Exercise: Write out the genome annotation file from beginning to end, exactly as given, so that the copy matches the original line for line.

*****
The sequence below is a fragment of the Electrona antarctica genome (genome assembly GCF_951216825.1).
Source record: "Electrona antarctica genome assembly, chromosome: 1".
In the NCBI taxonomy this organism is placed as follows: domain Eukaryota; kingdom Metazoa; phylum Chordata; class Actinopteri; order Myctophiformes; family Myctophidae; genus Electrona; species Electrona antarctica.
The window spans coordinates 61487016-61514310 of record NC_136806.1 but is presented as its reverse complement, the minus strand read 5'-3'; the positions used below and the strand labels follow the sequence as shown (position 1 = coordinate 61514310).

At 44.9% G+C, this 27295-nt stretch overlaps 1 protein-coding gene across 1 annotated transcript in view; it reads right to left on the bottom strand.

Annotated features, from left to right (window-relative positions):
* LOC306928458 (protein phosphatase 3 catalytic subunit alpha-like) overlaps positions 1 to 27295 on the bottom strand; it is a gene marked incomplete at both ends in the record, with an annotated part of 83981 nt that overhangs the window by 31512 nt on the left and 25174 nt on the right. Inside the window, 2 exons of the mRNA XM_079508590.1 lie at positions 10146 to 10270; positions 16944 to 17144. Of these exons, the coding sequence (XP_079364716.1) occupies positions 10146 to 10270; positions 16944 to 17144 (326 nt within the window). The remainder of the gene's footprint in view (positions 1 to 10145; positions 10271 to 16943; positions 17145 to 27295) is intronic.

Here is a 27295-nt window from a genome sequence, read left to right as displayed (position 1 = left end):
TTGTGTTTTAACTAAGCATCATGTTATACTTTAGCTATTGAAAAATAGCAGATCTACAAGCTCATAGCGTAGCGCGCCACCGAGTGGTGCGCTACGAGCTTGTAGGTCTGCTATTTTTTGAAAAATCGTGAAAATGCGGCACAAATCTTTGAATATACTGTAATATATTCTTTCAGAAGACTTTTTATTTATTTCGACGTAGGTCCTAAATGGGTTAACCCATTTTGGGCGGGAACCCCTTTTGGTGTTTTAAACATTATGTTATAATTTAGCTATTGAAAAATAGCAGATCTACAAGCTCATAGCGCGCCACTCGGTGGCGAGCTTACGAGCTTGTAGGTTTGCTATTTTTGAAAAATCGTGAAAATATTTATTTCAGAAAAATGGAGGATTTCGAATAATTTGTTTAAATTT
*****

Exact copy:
The sequence below is a fragment of the Electrona antarctica genome (genome assembly GCF_951216825.1).
Source record: "Electrona antarctica genome assembly, chromosome: 1".
In the NCBI taxonomy this organism is placed as follows: domain Eukaryota; kingdom Metazoa; phylum Chordata; class Actinopteri; order Myctophiformes; family Myctophidae; genus Electrona; species Electrona antarctica.
The window spans coordinates 61487016-61514310 of record NC_136806.1 but is presented as its reverse complement, the minus strand read 5'-3'; the positions used below and the strand labels follow the sequence as shown (position 1 = coordinate 61514310).

At 44.9% G+C, this 27295-nt stretch overlaps 1 protein-coding gene across 1 annotated transcript in view; it reads right to left on the bottom strand.

Annotated features, from left to right (window-relative positions):
* LOC306928458 (protein phosphatase 3 catalytic subunit alpha-like) overlaps positions 1 to 27295 on the bottom strand; it is a gene marked incomplete at both ends in the record, with an annotated part of 83981 nt that overhangs the window by 31512 nt on the left and 25174 nt on the right. Inside the window, 2 exons of the mRNA XM_079508590.1 lie at positions 10146 to 10270; positions 16944 to 17144. Of these exons, the coding sequence (XP_079364716.1) occupies positions 10146 to 10270; positions 16944 to 17144 (326 nt within the window). The remainder of the gene's footprint in view (positions 1 to 10145; positions 10271 to 16943; positions 17145 to 27295) is intronic.

Here is a 27295-nt window from a genome sequence, read left to right as displayed (position 1 = left end):
TTGTGTTTTAACTAAGCATCATGTTATACTTTAGCTATTGAAAAATAGCAGATCTACAAGCTCATAGCGTAGCGCGCCACCGAGTGGTGCGCTACGAGCTTGTAGGTCTGCTATTTTTTGAAAAATCGTGAAAATGCGGCACAAATCTTTGAATATACTGTAATATATTCTTTCAGAAGACTTTTTATTTATTTCGACGTAGGTCCTAAATGGGTTAACCCATTTTGGGCGGGAACCCCTTTTGGTGTTTTAAACATTATGTTATAATTTAGCTATTGAAAAATAGCAGATCTACAAGCTCATAGCGCGCCACTCGGTGGCGAGCTTACGAGCTTGTAGGTTTGCTATTTTTGAAAAATCGTGAAAATATTTATTTCAGAAAAATGGAGGATTTCGAATAATTTGTTTAAATTT